our carbon footprint
© Anatoliygleb |

Renewable energy is becoming a priority for governments all around the world in order to reduce our carbon footprint, but the skills shortage is slowing progression down

From the UK to Nicaragua, almost everyone is trying to reduce emissions and their carbon footprint. Increasing pressure from activists and bodies to meet international climate goals has led to a number of leaders making ambitious promises and taking action on the matter. For example, Prime Minister Theresa May, recently announced that she will legislate a net zero carbon target for 2050. And although the UK has made impressive progress in becoming more eco-friendly, and achieved many major milestones, such as a record stretch of 18 consecutive coal-free days, this goal still seems a little far-fetched considering the energy sector’s dire skills shortage.

Demand for renewable energy is higher than ever across all market segments, and procurement and project investment continue to expand amongst buyers and is spreading to new groups such as smaller companies, oil and gas businesses and asset management firms. Some of the core fundamentals that drove growth in 2018, according to Deloitte, were the declining costs of wind and solar generation, advances in battery storage technology and grid operators’ growing expertise and expanding toolset for integrating intermittent renewable power into the grid. These factors will surely continue to advance, increasing the demand for eco-friendly energy and a capable workforce too.

Where are the shortages?

With this growth, staff shortages are likely to exacerbate, and the industry will need to find a way to drastically expand its talent pool. There won’t only be a need for engineers, but also workers skilled in asset management, leadership, and science. At the end of 2018, the sector employed 11 million people, according to the International Renewable Energy Agency (IRENA), with approximately 112 thousand of these individuals positioned in the UK, and there’s no doubt that this number will shoot up in the coming years. According to IRENA’s Reference Case, employment in the renewable energy sector could reach 12.5 million by 2030 and 14.9 million in 2050. To put this into perspective on a smaller scale, the UK offshore wind industry expects to see job demand in the sector jump to 36,000 from 10,000 over the next 15 years – and this is just one area of renewables.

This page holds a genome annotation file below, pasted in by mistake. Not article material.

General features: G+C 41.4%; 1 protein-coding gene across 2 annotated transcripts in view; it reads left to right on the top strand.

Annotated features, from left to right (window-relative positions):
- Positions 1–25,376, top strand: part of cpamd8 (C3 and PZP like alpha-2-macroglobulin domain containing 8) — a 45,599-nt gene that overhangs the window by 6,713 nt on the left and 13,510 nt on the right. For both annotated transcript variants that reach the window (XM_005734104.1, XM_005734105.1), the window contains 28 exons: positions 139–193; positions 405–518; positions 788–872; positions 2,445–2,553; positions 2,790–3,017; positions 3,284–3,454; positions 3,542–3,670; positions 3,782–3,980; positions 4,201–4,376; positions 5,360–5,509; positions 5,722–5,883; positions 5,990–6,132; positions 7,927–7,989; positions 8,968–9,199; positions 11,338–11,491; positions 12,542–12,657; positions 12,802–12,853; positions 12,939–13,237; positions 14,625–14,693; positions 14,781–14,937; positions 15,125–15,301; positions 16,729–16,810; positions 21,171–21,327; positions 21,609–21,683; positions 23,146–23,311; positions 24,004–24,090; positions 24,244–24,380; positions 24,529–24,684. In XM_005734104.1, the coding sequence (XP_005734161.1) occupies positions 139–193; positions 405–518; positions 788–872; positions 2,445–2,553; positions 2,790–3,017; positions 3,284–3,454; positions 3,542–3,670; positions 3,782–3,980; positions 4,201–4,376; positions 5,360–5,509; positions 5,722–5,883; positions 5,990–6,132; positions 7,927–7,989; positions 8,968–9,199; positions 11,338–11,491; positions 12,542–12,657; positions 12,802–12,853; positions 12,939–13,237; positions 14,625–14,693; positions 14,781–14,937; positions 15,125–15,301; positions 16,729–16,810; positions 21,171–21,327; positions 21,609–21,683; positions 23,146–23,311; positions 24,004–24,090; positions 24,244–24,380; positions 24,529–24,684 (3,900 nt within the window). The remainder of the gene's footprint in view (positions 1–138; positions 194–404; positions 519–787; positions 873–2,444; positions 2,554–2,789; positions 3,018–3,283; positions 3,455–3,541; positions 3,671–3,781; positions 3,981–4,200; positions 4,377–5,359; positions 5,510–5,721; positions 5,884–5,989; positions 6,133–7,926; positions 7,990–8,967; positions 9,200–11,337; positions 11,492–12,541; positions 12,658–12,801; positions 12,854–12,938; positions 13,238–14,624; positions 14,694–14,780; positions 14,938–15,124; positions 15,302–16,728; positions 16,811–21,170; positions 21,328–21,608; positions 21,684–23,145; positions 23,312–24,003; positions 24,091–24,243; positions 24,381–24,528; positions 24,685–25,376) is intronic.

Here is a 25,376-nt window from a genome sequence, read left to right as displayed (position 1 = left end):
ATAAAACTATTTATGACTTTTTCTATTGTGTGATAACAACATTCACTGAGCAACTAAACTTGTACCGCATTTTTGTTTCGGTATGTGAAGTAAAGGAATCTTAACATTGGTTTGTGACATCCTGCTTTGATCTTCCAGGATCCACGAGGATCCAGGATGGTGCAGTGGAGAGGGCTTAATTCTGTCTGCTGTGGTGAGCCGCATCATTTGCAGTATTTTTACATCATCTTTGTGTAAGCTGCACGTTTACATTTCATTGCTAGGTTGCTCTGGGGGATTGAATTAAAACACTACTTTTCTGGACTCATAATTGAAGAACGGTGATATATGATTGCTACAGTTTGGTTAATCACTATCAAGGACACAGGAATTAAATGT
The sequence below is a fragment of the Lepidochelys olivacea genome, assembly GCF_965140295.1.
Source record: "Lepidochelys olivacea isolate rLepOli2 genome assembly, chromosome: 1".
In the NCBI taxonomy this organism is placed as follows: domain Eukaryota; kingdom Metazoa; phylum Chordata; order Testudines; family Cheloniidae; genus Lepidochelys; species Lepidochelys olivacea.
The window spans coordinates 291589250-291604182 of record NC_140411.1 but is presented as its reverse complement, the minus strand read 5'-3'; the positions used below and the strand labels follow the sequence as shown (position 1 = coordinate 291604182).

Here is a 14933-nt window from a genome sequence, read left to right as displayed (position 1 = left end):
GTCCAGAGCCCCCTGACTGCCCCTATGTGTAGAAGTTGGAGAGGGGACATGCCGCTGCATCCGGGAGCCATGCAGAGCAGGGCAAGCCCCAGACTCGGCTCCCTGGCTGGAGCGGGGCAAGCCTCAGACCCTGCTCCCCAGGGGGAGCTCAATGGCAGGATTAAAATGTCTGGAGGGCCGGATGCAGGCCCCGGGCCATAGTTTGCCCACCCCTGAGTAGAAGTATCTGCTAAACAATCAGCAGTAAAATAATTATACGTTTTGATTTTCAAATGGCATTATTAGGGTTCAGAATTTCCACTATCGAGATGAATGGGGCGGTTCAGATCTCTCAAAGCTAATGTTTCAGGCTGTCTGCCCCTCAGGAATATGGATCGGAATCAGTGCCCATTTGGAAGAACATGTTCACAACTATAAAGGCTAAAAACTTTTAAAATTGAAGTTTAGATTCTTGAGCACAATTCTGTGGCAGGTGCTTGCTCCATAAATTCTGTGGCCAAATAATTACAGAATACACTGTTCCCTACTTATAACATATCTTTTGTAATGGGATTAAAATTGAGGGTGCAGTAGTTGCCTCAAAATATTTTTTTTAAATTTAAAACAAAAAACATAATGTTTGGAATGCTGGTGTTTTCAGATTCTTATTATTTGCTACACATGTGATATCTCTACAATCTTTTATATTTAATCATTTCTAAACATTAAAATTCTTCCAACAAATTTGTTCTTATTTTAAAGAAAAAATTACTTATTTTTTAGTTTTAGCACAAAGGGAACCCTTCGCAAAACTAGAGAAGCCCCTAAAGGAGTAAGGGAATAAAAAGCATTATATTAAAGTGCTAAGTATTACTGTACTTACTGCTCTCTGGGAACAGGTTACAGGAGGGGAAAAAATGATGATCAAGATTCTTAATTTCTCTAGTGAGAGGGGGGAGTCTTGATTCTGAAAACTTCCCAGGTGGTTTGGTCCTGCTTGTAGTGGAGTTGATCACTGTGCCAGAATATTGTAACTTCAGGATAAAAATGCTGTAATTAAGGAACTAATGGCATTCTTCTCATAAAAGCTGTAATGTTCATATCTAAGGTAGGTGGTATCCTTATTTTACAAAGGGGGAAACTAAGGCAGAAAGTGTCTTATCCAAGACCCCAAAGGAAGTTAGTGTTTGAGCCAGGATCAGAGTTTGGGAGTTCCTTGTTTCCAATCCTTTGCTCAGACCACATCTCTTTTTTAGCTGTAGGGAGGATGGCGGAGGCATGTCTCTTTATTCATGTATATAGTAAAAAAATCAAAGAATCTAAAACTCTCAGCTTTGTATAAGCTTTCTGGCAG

Why is there a skills shortage?

There are a number of factors contributing to the sector’s skills shortage. The Global Energy Talent Index (GETI) report on employment trends in energy, shows that 58% of the hiring managers surveyed see the “lack of planning for knowledge transfer/skills retention” as the main reason for a lack in available talent. Meanwhile, 21% of renewables employers say the “overall number of professionals entering the industry” is a main contributor.

The lack of people joining the sector is certainly a key problem that needs addressing. Regardless of engineering salaries rising, particularly within the renewables and nuclear fields where renumeration is often higher than in the oil and gas sector, there is still a dearth of professionals entering the industry, but why?

I believe the years of negative portrayal, and lack of insight into the industry is to blame for the scarcity of skilled workers in the sector. Unfortunately, unlike doctors, programmers and scientists, working in the energy field has not been glamorised as a career of choice. Energy has developed the false reputation of being ‘boring’ or for those lacking qualifications.

However, this clearly isn’t true. The energy sector is going through a massive transformation, with renewables leading the way, and exciting opportunities are in abundance.

What should the UK renewable energy sector do to grow its talent pool?

It is clear that more needs to be done to make the sector a career of choice. According to the Engineer’s 2019 salary survey, 32% believe that this can be achieved by the renewable energy sector increasing its focus on young people, followed by 32% who think the focus should be on skills transfer from other sectors. A further 19% say nothing needs to be done as engineers will go where there’s money to be made and 4% opted for recruiting the right skills from overseas.

All of these options will certainly help grow the talent pool, but I believe that there is one significant area that has not been highlighted – increasing diversity. It’s well known that there is a lack of women in STEM and that the energy sector, in particular, is male-dominated. Ignoring this fact and not addressing the problem will unnecessarily limit access to valuable workers.

To increase the long-term visibility of women working in the energy sector, it is vital to approach schools and inform students of the exciting opportunities available to them. It’s important to be thoughtful when doing this, and send the right representatives that both genders can relate to. A male engineer might perpetuate the idea that the industry is just for men. The same approach should be taken at careers fairs when engaging with graduates.

Solving the renewable energy sector’s skills shortage won’t happen overnight. However, by tackling the issue strategically and putting in place the right initiatives now, talent will be available for important future projects. The renewable sector is going through a transformative period, with ground-breaking opportunities available in wind, solar, hydroelectric and more, we just need to get in front of people and let them know.


Darren Williams

Business Development Manager

Renewable Energy across the UK and USA at Samuel Knight International


Please enter your comment!
Please enter your name here